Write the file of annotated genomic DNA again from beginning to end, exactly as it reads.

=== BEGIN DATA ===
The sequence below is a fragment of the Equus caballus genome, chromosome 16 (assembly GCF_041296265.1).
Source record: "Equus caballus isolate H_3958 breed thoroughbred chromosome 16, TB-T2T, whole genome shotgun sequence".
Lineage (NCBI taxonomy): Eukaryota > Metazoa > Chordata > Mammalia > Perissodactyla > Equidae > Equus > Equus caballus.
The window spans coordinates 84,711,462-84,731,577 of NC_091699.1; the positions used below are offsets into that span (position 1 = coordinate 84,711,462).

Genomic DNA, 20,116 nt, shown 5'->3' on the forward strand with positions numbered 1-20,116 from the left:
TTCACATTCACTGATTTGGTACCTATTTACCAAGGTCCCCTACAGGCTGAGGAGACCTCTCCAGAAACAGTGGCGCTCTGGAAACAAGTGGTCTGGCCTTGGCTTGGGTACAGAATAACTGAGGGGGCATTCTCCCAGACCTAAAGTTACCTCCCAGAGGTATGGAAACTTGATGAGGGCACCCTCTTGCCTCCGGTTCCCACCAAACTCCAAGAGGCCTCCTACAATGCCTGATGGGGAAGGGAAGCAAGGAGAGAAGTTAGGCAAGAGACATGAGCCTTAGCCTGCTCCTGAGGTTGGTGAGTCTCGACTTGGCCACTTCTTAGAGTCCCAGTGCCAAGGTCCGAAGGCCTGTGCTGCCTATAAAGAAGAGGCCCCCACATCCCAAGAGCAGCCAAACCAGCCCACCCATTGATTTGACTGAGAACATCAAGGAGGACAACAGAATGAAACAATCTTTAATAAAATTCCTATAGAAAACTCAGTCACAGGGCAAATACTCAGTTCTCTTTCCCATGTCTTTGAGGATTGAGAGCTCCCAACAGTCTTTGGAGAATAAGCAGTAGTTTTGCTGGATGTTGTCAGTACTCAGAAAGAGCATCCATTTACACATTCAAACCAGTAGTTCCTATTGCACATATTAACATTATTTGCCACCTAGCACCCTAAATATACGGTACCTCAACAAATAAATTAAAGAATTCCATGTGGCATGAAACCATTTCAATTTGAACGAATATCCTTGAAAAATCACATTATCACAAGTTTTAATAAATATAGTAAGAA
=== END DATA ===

The sequence below is a fragment of the Equus caballus genome, chromosome 16 (assembly GCF_041296265.1).
Source record: "Equus caballus isolate H_3958 breed thoroughbred chromosome 16, TB-T2T, whole genome shotgun sequence".
Lineage (NCBI taxonomy): Eukaryota > Metazoa > Chordata > Mammalia > Perissodactyla > Equidae > Equus > Equus caballus.
The window spans coordinates 84,711,462-84,731,577 of NC_091699.1; the positions used below are offsets into that span (position 1 = coordinate 84,711,462).

Genomic DNA, 20,116 nt, shown 5'->3' on the forward strand with positions numbered 1-20,116 from the left:
TTCACATTCACTGATTTGGTACCTATTTACCAAGGTCCCCTACAGGCTGAGGAGACCTCTCCAGAAACAGTGGCGCTCTGGAAACAAGTGGTCTGGCCTTGGCTTGGGTACAGAATAACTGAGGGGGCATTCTCCCAGACCTAAAGTTACCTCCCAGAGGTATGGAAACTTGATGAGGGCACCCTCTTGCCTCCGGTTCCCACCAAACTCCAAGAGGCCTCCTACAATGCCTGATGGGGAAGGGAAGCAAGGAGAGAAGTTAGGCAAGAGACATGAGCCTTAGCCTGCTCCTGAGGTTGGTGAGTCTCGACTTGGCCACTTCTTAGAGTCCCAGTGCCAAGGTCCGAAGGCCTGTGCTGCCTATAAAGAAGAGGCCCCCACATCCCAAGAGCAGCCAAACCAGCCCACCCATTGATTTGACTGAGAACATCAAGGAGGACAACAGAATGAAACAATCTTTAATAAAATTCCTATAGAAAACTCAGTCACAGGGCAAATACTCAGTTCTCTTTCCCATGTCTTTGAGGATTGAGAGCTCCCAACAGTCTTTGGAGAATAAGCAGTAGTTTTGCTGGATGTTGTCAGTACTCAGAAAGAGCATCCATTTACACATTCAAACCAGTAGTTCCTATTGCACATATTAACATTATTTGCCACCTAGCACCCTAAATATACGGTACCTCAACAAATAAATTAAAGAATTCCATGTGGCATGAAACCATTTCAATTTGAACGAATATCCTTGAAAAATCACATTATCACAAGTTTTAATAAATATAGTAAGAA